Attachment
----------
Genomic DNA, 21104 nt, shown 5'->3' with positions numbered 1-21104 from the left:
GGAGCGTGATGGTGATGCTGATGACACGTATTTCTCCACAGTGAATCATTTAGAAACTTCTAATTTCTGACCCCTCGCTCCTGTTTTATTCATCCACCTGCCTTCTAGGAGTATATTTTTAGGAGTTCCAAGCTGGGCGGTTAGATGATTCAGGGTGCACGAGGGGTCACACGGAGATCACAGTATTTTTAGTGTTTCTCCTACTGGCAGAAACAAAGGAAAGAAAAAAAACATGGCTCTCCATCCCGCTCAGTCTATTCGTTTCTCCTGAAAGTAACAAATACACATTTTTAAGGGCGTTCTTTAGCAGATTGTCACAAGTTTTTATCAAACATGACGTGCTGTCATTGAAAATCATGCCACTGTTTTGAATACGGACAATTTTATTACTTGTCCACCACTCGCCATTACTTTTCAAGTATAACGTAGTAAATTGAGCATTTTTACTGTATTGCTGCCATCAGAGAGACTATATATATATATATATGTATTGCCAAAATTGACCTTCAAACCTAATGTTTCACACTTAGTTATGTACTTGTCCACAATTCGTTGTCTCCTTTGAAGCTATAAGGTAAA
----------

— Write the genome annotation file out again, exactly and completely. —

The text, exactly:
Genomic DNA, 21104 nt, shown 5'->3' with positions numbered 1-21104 from the left:
GGAGCGTGATGGTGATGCTGATGACACGTATTTCTCCACAGTGAATCATTTAGAAACTTCTAATTTCTGACCCCTCGCTCCTGTTTTATTCATCCACCTGCCTTCTAGGAGTATATTTTTAGGAGTTCCAAGCTGGGCGGTTAGATGATTCAGGGTGCACGAGGGGTCACACGGAGATCACAGTATTTTTAGTGTTTCTCCTACTGGCAGAAACAAAGGAAAGAAAAAAAACATGGCTCTCCATCCCGCTCAGTCTATTCGTTTCTCCTGAAAGTAACAAATACACATTTTTAAGGGCGTTCTTTAGCAGATTGTCACAAGTTTTTATCAAACATGACGTGCTGTCATTGAAAATCATGCCACTGTTTTGAATACGGACAATTTTATTACTTGTCCACCACTCGCCATTACTTTTCAAGTATAACGTAGTAAATTGAGCATTTTTACTGTATTGCTGCCATCAGAGAGACTATATATATATATATATGTATTGCCAAAATTGACCTTCAAACCTAATGTTTCACACTTAGTTATGTACTTGTCCACAATTCGTTGTCTCCTTTGAAGCTATAAGGTAAA